At every step of the way on the Nets journey to Brooklyn, David Stern was there, pushing, guiding, welcoming. Although Bruce Ratner, then Mikhail Prokhorov executed the plan, it was Stern who saw the Nets future in New York.
Starting in 1996, when he subtly engineered a change in territorial rights permitting the Nets to ultimately make the move through 2012 when they opened their Brooklyn arena under the league’s first foreign owner, Stern was there.
Sergey Kushchenko, Prokhorov’s sports advisor and president of the Russian basketball league, summed up what Stern meant to the Nets and the NBA as he recalled his long friendship with the long-time commissioner who died Wednesday.
“David Stern was a executive with a unique instinct and understanding of how basketball should develop, he looked ahead, decades ahead,” Kushchenko said in statement to NetsDaily. Kushchenko would know. He worked with Stern for two decades and their relationship was crucial in getting Prokhorov a place in the NBA and the Nets a place in Brooklyn.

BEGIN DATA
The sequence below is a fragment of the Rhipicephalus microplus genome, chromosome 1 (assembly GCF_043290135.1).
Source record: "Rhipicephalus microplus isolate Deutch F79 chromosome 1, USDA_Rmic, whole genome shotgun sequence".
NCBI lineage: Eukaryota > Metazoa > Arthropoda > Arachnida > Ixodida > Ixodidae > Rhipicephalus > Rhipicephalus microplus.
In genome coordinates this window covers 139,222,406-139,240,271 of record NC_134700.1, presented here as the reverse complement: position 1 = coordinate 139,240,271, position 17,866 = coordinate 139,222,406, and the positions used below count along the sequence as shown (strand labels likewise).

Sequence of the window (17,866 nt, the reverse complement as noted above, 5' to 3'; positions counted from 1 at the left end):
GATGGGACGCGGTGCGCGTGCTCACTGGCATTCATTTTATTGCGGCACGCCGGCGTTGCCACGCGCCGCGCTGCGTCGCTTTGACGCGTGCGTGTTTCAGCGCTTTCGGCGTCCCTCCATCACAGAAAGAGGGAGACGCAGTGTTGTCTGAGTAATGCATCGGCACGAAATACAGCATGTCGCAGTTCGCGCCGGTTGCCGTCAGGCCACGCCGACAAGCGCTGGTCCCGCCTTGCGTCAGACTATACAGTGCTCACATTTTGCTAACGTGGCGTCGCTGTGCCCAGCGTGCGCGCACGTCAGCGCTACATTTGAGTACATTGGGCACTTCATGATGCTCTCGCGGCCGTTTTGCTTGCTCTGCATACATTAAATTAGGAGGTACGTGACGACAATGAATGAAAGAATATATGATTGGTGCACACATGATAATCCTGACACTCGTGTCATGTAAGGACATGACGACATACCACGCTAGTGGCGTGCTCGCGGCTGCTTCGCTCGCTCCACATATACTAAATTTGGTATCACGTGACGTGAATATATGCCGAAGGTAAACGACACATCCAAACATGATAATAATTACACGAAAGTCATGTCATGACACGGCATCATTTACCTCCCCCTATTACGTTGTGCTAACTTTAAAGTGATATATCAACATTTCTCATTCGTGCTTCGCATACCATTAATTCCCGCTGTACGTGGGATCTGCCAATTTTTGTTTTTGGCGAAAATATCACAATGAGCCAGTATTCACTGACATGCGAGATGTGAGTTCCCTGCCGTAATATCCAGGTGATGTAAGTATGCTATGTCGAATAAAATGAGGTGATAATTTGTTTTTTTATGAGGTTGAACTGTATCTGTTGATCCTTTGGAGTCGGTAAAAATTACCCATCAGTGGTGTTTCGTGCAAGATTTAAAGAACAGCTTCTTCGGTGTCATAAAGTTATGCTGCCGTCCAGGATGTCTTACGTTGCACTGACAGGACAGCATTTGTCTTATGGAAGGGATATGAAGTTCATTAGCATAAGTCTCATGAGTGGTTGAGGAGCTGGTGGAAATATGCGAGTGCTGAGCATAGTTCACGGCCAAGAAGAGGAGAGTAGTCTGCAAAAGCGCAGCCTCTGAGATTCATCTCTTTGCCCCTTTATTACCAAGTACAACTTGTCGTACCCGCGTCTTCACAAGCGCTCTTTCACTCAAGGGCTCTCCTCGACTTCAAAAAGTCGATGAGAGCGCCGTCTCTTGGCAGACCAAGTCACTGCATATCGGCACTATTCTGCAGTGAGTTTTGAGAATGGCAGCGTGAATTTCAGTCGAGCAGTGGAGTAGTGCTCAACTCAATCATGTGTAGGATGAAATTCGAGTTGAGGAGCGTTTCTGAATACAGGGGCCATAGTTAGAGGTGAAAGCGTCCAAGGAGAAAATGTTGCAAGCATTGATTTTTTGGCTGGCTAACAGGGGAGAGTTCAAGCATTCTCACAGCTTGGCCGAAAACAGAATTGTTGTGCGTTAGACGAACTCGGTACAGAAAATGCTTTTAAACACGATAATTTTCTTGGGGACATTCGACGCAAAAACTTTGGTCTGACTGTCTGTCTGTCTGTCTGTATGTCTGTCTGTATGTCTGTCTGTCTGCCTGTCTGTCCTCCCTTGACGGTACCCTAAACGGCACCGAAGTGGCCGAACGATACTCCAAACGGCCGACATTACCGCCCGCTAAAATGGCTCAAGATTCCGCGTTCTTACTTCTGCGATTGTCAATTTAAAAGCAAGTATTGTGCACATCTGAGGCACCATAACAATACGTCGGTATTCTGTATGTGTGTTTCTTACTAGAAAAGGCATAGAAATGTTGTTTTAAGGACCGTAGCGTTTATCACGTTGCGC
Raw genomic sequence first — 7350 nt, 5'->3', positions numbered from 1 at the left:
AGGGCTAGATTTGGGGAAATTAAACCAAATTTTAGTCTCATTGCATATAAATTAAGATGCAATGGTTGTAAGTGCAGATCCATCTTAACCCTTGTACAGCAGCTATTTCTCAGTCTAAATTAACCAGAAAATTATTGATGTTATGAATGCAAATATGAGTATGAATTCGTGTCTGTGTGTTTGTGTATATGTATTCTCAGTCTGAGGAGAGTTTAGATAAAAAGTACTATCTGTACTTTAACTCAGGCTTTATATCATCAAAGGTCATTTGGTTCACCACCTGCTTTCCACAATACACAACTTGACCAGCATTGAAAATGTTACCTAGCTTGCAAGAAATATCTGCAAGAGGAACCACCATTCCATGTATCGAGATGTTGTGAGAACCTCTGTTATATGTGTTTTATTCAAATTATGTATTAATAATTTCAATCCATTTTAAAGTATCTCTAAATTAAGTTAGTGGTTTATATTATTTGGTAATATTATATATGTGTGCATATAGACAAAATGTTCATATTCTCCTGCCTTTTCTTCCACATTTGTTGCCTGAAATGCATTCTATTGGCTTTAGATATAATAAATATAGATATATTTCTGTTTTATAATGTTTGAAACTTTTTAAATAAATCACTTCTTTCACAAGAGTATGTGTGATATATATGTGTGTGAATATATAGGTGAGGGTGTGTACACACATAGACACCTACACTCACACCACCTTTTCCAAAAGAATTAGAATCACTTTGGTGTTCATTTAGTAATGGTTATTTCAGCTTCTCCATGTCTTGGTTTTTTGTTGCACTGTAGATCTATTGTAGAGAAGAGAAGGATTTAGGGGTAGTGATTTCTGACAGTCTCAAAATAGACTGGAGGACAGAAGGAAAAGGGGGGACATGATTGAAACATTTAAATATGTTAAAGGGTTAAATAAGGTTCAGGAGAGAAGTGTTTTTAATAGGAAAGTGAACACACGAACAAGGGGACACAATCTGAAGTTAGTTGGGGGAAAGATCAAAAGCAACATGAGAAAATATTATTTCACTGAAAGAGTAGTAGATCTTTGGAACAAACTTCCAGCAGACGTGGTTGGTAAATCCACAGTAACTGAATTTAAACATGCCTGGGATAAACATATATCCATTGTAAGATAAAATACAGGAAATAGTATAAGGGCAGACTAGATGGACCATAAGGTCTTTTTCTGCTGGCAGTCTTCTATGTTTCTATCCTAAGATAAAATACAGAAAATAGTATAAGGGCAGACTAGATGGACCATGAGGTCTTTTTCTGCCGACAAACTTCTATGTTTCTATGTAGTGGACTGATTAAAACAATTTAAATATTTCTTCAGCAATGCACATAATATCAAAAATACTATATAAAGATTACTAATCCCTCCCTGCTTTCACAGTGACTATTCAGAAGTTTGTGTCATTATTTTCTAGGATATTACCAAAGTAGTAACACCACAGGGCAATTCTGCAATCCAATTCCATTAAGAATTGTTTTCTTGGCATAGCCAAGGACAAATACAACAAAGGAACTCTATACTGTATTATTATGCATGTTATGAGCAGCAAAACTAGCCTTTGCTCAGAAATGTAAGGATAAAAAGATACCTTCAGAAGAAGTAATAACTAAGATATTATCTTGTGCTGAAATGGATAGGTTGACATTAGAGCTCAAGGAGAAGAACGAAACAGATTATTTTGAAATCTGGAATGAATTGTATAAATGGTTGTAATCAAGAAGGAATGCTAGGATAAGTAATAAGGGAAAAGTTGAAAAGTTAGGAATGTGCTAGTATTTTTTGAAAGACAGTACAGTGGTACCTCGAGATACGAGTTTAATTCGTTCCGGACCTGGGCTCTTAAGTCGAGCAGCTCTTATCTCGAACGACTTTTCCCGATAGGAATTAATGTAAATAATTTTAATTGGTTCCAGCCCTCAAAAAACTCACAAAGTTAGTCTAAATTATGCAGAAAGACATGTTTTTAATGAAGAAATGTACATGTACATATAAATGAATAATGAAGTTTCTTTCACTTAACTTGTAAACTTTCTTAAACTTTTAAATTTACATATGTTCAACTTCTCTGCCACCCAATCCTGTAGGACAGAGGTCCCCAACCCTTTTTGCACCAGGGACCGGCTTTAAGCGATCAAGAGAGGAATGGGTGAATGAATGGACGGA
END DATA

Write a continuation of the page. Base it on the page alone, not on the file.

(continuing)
Stern’s first move came 16 years before the Nets opened the doors of Barclays Center. Until 1996, the Knicks controlled the territorial rights to Brooklyn, Queens and Long Island. Then, the Nets ownership, known as the Secaucus Seven, saw an opportunity. The Knicks were changing hands and needed the Nets approval, so the team wrung a concession from their rivals: an end to the Knicks’ territorial monopoly in the city.
But as more than one league source noted, Stern was the one behind the idea, wanting to give the New Jersey team more flexibility in the future. It was he who came up with the deal ... looking decades ahead as he did with everything from expansion to TV rights.
Seven years later, Brooklyn developer Bruce Ratner bought the team and announced its move to Brooklyn. His plan rattled along as lawsuit after lawsuit was filed and the economy sputtered. Ratner had Stern’s support but little else.